Phases 3 to 7 of EMDR therapy involve the actual work of processing traumatic events and adjusting resulting negative beliefs. Depending on the extent of your trauma or the number of traumatic events you need to work through, you may undergo multiple rounds of these five phases.
During Phase 3, the therapist helps you generate a vivid visual image of the traumatic event you need to process. They’ll ask you to describe the emotions the memory evokes and your negative or positive beliefs about the event.
Phase 4: Desensitization
During desensitization, your therapist will use bilateral stimulation to move your eyes from one side to the other as you focus on the traumatic event.
The therapist may move a light bar quickly from side to side or use fast rhythmic taps on your hands or knees to stimulate rapid eye movements. Some psychotherapists use music for bilateral stimulation.
After each round of rapid eye movement, the therapist will ask you to explain if you have newer thoughts, feelings or beliefs about the traumatic event. If the distressing memories make it difficult to continue with the session, you’ll use the techniques learned in Phase 2 to regulate your emotions.
If you don’t experience emotional distress, the therapist will ask you to focus on the positive belief you identified in Phase 3.
Phase 5: Installation
During Phase 5, your therapist helps you further adjust a positive belief and entrench it in your mind. Afterwards, you’ll use the preferred positive belief to soothe any emotional distress you experience during later rounds of bilateral movement stimulation.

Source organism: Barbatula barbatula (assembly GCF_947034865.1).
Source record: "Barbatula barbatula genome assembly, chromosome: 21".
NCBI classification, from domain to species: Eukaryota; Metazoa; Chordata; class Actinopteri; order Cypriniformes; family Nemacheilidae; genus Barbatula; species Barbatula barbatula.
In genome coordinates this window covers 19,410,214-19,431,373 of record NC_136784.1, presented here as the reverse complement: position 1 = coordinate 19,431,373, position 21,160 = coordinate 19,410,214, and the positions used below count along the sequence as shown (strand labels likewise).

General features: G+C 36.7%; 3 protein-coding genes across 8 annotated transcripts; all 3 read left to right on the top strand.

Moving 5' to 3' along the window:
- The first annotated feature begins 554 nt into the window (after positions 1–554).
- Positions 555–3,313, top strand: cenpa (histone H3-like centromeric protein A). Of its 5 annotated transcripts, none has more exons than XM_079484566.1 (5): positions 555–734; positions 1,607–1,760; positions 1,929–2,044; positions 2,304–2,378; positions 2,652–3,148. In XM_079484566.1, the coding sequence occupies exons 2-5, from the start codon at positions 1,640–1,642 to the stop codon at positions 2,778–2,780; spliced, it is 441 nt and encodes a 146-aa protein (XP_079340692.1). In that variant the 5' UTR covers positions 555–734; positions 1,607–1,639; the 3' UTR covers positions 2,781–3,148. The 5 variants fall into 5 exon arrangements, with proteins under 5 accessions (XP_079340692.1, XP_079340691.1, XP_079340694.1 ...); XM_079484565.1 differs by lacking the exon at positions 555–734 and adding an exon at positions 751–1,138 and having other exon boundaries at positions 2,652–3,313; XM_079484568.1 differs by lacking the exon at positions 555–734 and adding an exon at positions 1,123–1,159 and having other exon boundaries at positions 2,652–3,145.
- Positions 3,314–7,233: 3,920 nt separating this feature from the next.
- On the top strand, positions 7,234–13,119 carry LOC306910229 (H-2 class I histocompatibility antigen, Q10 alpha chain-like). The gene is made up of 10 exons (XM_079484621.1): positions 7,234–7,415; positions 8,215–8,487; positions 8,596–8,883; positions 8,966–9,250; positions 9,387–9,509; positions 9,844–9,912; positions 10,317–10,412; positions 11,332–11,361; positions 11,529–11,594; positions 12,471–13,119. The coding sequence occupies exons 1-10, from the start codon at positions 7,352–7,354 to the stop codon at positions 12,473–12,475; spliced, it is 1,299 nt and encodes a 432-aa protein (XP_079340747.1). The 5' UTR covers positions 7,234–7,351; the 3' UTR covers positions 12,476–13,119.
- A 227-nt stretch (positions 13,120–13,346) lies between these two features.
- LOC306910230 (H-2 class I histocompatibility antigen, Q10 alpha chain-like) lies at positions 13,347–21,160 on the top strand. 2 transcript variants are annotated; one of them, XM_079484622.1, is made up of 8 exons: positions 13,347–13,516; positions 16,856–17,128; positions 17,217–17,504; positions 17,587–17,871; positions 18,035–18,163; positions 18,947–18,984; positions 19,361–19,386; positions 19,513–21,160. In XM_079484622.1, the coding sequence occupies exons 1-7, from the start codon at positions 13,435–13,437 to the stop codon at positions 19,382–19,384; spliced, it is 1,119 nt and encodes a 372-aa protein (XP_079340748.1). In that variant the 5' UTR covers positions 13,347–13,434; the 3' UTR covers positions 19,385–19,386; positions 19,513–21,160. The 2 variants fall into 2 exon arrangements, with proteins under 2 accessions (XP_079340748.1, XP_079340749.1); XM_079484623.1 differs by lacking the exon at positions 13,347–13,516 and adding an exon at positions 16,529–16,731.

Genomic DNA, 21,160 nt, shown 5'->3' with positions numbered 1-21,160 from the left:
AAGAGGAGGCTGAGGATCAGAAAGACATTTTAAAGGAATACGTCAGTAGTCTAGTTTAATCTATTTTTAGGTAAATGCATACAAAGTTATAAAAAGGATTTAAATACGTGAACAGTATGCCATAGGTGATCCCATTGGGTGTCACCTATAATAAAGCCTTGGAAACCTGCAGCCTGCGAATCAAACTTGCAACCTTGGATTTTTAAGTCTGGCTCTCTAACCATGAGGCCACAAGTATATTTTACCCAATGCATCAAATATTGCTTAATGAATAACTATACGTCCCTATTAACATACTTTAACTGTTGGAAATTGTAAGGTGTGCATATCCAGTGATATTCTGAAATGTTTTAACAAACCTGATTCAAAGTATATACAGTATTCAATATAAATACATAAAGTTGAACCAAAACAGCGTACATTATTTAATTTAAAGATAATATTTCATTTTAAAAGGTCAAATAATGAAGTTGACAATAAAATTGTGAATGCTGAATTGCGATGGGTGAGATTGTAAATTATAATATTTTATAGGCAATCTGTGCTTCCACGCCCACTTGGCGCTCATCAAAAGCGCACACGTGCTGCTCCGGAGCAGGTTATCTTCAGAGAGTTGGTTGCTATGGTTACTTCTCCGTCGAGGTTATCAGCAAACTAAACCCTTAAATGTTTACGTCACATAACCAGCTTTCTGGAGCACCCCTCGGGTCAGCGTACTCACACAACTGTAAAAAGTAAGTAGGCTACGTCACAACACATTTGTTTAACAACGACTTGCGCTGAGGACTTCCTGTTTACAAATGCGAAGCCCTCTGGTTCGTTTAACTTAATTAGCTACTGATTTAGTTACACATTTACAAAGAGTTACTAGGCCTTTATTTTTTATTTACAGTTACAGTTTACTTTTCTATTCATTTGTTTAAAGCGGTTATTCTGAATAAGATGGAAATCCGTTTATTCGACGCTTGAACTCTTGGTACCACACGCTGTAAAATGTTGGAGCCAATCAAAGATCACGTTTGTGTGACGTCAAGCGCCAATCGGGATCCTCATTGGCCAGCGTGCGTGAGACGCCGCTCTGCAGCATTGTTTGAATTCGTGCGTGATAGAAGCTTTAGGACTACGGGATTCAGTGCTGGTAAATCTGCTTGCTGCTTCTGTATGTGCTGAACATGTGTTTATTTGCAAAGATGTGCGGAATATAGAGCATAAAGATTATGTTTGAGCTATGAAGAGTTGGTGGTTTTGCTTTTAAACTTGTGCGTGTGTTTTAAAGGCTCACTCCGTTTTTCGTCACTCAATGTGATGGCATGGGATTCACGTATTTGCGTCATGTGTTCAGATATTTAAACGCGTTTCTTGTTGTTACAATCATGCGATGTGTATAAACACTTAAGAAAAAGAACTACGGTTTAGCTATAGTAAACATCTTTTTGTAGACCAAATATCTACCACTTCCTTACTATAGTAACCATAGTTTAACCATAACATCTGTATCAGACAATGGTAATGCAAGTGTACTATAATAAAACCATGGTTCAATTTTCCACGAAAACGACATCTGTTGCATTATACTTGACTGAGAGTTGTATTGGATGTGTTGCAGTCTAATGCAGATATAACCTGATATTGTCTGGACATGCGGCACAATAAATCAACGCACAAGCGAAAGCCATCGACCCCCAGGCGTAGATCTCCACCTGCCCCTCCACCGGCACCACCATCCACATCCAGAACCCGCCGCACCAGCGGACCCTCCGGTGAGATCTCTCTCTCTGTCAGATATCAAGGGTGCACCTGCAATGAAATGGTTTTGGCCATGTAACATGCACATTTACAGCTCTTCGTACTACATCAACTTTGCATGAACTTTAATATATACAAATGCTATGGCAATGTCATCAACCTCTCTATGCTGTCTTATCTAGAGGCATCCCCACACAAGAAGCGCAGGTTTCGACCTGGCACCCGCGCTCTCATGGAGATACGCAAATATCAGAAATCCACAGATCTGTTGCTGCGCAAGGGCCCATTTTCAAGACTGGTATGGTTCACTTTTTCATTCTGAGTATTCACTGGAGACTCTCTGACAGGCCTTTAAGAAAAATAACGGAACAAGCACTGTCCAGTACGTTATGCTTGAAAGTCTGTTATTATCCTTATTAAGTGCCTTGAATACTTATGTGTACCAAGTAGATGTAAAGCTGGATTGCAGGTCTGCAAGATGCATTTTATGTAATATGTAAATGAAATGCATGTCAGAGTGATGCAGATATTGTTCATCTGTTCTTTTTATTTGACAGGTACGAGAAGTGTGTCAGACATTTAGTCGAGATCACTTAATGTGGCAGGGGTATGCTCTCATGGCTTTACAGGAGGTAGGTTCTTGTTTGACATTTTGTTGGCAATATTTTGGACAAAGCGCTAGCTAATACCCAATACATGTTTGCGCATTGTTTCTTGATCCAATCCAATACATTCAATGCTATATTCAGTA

Phase 6: Body Scan
Phase 6 helps you create a stronger correlation between the positive belief and the traumatic event.
The therapist asks you to focus on the traumatic experience with the positive belief in mind and identify all physical sensations it arouses.
You may have to repeat the bilateral eye movements to improve how well you associate the positive belief with the event. Phase 6 ensures any emotional distress resolves without triggering your fight-or-flight response.
Phase 7: Closure
Each EMDR session ends with Phase 7. The therapist assesses how well you’ve processed the traumatic memory to see what you need to work on in future sessions.
The therapist may ask you to keep a diary after every session to record how well you implement the emotional regulation techniques you learned during EMDR therapy sessions.
Phase 8: Reevaluation
Consequent EMDR therapy sessions start with Phase 8, whereby your therapist assesses your mental state. They may go through your diary to see how well you’ve applied lessons from previous sessions in the real world.
Processing Traumatic Memories at Olympus Recovery
Trauma is disruptive to your mental health and affects your quality of life. Getting expert help is necessary for treating PTSD and other mental illnesses. Our experts at Olympus Recovery Delray Beach drug rehab center have successfully treated dozens of patients through EMDR and other therapy methods for processing previously disturbing events.
Call us today at (866) 305-7134 to learn better ways of handling emotional distress. Our experts are always on hand to help you identify substance abuse treatment methods for processing traumatic memories and improving your emotional health.